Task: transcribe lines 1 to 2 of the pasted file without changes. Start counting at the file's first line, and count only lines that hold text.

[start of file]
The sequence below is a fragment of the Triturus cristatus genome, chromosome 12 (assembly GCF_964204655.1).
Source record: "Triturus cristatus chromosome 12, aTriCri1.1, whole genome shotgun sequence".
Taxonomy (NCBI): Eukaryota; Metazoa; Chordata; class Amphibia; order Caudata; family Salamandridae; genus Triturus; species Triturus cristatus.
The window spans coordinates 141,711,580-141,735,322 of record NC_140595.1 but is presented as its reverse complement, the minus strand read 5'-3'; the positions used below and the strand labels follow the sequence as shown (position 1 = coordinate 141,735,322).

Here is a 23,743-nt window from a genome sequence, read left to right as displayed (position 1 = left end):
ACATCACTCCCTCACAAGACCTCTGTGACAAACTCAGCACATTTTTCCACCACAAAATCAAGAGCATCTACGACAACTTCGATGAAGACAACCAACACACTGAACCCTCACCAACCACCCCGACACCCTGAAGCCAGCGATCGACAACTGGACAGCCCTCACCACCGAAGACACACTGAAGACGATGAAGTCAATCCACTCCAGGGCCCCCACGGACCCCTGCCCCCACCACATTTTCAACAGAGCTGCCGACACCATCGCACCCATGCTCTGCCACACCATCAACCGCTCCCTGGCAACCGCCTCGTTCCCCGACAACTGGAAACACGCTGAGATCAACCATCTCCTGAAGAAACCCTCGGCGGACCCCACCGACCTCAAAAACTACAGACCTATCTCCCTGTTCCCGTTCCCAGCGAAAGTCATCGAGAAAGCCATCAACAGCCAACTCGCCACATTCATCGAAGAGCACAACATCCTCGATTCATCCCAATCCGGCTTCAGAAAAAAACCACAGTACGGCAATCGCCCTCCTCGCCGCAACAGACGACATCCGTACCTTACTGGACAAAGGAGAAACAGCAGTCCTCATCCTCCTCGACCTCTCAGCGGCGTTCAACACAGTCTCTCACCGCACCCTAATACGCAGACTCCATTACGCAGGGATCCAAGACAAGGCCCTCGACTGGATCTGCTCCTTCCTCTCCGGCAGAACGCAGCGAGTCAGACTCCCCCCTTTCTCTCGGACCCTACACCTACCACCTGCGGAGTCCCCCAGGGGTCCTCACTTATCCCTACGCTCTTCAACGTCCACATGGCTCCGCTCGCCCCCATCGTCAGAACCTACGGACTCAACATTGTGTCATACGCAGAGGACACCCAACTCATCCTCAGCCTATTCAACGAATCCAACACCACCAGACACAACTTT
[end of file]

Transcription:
The sequence below is a fragment of the Triturus cristatus genome, chromosome 12 (assembly GCF_964204655.1).
Source record: "Triturus cristatus chromosome 12, aTriCri1.1, whole genome shotgun sequence".